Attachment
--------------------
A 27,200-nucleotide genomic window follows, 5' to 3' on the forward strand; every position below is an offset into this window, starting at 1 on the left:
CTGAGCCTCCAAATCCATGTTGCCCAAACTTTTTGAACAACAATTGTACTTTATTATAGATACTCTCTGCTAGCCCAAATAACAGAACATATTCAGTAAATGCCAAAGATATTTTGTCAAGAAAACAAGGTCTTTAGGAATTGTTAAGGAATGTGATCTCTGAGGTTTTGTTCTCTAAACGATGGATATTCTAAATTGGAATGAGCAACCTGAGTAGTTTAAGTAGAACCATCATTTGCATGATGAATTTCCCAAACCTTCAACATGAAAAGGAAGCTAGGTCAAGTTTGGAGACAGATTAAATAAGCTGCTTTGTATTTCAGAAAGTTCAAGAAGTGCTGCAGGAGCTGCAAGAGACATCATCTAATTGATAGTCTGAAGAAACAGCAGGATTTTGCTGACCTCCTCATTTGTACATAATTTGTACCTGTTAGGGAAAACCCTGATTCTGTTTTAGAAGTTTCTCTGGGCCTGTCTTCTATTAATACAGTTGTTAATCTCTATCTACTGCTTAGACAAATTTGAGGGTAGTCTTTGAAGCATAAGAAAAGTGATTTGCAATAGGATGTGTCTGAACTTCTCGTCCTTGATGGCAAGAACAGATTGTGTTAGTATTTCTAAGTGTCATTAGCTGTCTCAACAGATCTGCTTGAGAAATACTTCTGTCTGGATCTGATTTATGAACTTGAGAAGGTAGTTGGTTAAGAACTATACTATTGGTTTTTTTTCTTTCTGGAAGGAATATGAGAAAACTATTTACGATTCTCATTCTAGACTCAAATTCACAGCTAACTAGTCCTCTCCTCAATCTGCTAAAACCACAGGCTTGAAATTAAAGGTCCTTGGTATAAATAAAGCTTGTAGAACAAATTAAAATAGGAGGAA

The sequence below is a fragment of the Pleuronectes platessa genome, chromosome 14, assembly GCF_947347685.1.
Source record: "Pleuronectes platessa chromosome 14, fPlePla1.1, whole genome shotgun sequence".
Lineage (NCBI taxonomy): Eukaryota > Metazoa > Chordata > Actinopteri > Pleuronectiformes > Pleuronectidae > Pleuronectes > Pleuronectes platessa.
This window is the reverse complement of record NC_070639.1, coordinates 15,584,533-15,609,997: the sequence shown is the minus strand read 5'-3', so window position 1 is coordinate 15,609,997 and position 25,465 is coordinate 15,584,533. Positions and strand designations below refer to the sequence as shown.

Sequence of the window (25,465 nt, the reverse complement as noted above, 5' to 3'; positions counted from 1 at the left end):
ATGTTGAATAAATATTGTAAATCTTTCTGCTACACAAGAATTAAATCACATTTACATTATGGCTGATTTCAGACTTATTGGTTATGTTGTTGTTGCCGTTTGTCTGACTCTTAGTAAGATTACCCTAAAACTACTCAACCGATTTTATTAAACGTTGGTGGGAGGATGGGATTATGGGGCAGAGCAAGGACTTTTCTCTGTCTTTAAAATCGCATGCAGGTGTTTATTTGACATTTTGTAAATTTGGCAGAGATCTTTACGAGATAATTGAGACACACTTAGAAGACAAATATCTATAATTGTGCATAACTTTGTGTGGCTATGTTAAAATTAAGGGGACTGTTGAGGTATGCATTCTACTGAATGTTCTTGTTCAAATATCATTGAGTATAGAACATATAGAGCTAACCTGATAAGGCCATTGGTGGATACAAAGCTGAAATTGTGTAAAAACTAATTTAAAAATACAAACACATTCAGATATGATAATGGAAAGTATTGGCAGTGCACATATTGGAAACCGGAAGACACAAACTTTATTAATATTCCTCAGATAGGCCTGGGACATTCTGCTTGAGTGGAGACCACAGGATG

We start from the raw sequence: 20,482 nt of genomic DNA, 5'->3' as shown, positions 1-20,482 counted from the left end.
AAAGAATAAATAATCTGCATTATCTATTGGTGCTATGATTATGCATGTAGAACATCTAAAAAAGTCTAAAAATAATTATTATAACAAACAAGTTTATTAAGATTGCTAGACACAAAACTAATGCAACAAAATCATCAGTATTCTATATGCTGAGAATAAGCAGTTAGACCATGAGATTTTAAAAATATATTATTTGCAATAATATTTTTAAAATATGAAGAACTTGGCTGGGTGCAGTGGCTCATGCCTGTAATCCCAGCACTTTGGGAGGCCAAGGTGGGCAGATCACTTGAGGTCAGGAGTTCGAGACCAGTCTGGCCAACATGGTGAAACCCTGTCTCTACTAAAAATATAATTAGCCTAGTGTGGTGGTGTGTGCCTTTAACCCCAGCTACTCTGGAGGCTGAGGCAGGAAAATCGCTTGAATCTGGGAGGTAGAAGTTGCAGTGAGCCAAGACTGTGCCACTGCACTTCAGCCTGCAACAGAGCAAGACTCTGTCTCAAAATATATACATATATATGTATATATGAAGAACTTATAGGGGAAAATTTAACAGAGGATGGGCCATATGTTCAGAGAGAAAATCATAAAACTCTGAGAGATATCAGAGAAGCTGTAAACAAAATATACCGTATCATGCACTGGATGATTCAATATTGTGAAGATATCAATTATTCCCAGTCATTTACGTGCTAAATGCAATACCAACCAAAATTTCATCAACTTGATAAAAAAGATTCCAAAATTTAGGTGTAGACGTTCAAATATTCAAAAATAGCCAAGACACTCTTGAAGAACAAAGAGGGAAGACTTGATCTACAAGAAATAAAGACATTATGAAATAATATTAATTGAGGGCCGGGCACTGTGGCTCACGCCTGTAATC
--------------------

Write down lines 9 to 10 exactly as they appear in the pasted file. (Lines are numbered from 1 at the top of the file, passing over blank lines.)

We start from the raw sequence: 20,482 nt of genomic DNA, 5'->3' as shown, positions 1-20,482 counted from the left end.
AAAGAATAAATAATCTGCATTATCTATTGGTGCTATGATTATGCATGTAGAACATCTAAAAAAGTCTAAAAATAATTATTATAACAAACAAGTTTATTAAGATTGCTAGACACAAAACTAATGCAACAAAATCATCAGTATTCTATATGCTGAGAATAAGCAGTTAGACCATGAGATTTTAAAAATATATTATTTGCAATAATATTTTTAAAATATGAAGAACTTGGCTGGGTGCAGTGGCTCATGCCTGTAATCCCAGCACTTTGGGAGGCCAAGGTGGGCAGATCACTTGAGGTCAGGAGTTCGAGACCAGTCTGGCCAACATGGTGAAACCCTGTCTCTACTAAAAATATAATTAGCCTAGTGTGGTGGTGTGTGCCTTTAACCCCAGCTACTCTGGAGGCTGAGGCAGGAAAATCGCTTGAATCTGGGAGGTAGAAGTTGCAGTGAGCCAAGACTGTGCCACTGCACTTCAGCCTGCAACAGAGCAAGACTCTGTCTCAAAATATATACATATATATGTATATATGAAGAACTTATAGGGGAAAATTTAACAGAGGATGGGCCATATGTTCAGAGAGAAAATCATAAAACTCTGAGAGATATCAGAGAAGCTGTAAACAAAATATACCGTATCATGCACTGGATGATTCAATATTGTGAAGATATCAATTATTCCCAGTCATTTACGTGCTAAATGCAATACCAACCAAAATTTCATCAACTTGATAAAAAAGATTCCAAAATTTAGGTGTAGACGTTCAAATATTCAAAAATAGCCAAGACACTCTTGAAGAACAAAGAGGGAAGACTTGATCTACAAGAAATAAAGACATTATGAAATAATATTAATTGAGGGCCGGGCACTGTGGCTCACGCCTGTAATC